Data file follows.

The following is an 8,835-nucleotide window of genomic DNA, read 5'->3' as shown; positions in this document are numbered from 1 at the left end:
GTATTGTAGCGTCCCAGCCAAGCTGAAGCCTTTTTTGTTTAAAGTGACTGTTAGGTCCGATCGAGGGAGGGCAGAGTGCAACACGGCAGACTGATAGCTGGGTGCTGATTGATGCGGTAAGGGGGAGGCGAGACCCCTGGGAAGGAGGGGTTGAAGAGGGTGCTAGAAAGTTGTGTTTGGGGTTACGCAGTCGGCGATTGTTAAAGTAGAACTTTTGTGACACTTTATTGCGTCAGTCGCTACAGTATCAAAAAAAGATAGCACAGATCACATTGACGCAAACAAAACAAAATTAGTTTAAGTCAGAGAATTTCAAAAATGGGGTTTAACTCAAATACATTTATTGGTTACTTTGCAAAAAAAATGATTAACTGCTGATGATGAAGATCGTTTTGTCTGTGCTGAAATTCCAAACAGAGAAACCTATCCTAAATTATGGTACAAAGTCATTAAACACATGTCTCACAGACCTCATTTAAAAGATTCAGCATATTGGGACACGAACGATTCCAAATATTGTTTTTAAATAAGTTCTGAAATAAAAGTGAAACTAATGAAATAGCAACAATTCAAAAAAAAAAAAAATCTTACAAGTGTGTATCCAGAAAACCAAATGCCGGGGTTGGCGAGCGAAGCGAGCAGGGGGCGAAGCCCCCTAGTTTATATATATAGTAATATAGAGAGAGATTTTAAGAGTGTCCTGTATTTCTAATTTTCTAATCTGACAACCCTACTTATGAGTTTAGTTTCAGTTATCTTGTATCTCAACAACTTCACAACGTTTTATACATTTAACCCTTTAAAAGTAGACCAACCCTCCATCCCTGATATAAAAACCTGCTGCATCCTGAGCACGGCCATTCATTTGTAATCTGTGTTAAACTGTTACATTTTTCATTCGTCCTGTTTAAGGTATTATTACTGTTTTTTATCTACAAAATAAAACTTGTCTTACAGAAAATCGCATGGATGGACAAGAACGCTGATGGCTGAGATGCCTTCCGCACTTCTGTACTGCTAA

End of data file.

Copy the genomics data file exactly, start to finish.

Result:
The following is an 8,835-nucleotide window of genomic DNA, read 5'->3' as shown; positions in this document are numbered from 1 at the left end:
GTATTGTAGCGTCCCAGCCAAGCTGAAGCCTTTTTTGTTTAAAGTGACTGTTAGGTCCGATCGAGGGAGGGCAGAGTGCAACACGGCAGACTGATAGCTGGGTGCTGATTGATGCGGTAAGGGGGAGGCGAGACCCCTGGGAAGGAGGGGTTGAAGAGGGTGCTAGAAAGTTGTGTTTGGGGTTACGCAGTCGGCGATTGTTAAAGTAGAACTTTTGTGACACTTTATTGCGTCAGTCGCTACAGTATCAAAAAAAGATAGCACAGATCACATTGACGCAAACAAAACAAAATTAGTTTAAGTCAGAGAATTTCAAAAATGGGGTTTAACTCAAATACATTTATTGGTTACTTTGCAAAAAAAATGATTAACTGCTGATGATGAAGATCGTTTTGTCTGTGCTGAAATTCCAAACAGAGAAACCTATCCTAAATTATGGTACAAAGTCATTAAACACATGTCTCACAGACCTCATTTAAAAGATTCAGCATATTGGGACACGAACGATTCCAAATATTGTTTTTAAATAAGTTCTGAAATAAAAGTGAAACTAATGAAATAGCAACAATTCAAAAAAAAAAAAAATCTTACAAGTGTGTATCCAGAAAACCAAATGCCGGGGTTGGCGAGCGAAGCGAGCAGGGGGCGAAGCCCCCTAGTTTATATATATAGTAATATAGAGAGAGATTTTAAGAGTGTCCTGTATTTCTAATTTTCTAATCTGACAACCCTACTTATGAGTTTAGTTTCAGTTATCTTGTATCTCAACAACTTCACAACGTTTTATACATTTAACCCTTTAAAAGTAGACCAACCCTCCATCCCTGATATAAAAACCTGCTGCATCCTGAGCACGGCCATTCATTTGTAATCTGTGTTAAACTGTTACATTTTTCATTCGTCCTGTTTAAGGTATTATTACTGTTTTTTATCTACAAAATAAAACTTGTCTTACAGAAAATCGCATGGATGGACAAGAACGCTGATGGCTGAGATGCCTTCCGCACTTCTGTACTGCTAA